A binder for the Torah scroll, a long strip of cloth, is a means of holding the staves together when the Torah is not in use, thereby preventing damage to the parchment. The sacredness ascribed to the Torah scroll in Judaism necessitates its protection.
This petit-point binder is divided horizontally into two bands of decoration: above, series of naturalistically rendered flowers such as tulips and roses; and below, an inscription that reads: In honor of God and His Torah, the work of Signora Rikah…wife of Hayyim, the son of Joseph Polacco, the Levite…in the year 5423 a[ccording to the] l[arge counting].
The making of a Torah binder by a woman who dedicates it to a male member of her family was a common custom among Italian Jews.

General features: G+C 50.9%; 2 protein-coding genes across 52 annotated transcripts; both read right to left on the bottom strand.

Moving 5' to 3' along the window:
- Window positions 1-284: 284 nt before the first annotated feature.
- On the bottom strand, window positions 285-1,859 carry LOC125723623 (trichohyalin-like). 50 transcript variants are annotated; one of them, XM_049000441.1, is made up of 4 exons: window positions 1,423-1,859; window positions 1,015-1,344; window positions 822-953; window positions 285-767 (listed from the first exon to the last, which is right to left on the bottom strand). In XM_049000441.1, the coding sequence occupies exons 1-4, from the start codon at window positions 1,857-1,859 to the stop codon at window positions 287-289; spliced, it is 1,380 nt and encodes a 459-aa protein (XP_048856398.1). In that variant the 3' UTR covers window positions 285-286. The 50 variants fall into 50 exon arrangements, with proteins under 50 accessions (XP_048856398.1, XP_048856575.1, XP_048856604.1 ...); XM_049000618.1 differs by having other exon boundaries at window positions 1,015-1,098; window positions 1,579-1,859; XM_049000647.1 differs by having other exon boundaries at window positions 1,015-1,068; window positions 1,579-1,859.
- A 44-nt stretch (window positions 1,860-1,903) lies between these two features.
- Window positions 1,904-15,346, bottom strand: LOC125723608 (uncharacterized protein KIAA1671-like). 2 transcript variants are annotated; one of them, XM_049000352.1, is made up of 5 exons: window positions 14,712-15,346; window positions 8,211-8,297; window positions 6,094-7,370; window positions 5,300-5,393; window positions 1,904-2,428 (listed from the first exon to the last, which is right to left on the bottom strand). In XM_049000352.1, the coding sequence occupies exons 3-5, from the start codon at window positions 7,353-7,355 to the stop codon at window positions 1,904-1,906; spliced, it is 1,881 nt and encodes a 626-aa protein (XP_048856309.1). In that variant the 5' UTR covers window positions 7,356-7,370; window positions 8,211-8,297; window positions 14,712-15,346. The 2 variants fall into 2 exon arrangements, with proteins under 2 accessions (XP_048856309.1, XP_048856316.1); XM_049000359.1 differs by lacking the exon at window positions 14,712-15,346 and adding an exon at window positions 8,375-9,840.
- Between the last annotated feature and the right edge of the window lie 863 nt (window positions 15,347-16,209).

This work is the key to the authorship of a large needlepoint Torah curtain now in the Victoria and Albert Museum, London (511-1877), which was made in 1675-76. According to its inscription, Joseph, son of Hayyim Polacco, restored this needlepoint curtain in 1702-3. The Victoria and Albert curtain has many features similar to the binder made by Rikah Polacco. The inclusion of numerous flowers, their style, and the original date of the curtain's fabrication suggest that it was made by Rikah Polacco, the wife of Hayyim and mother of Joseph. Two related, but undated, needlepoint curtains, one in The Jewish Museum, New York (F 3432), and the other in the Jewish Museum, Florence, were probably made in the 1670s as well.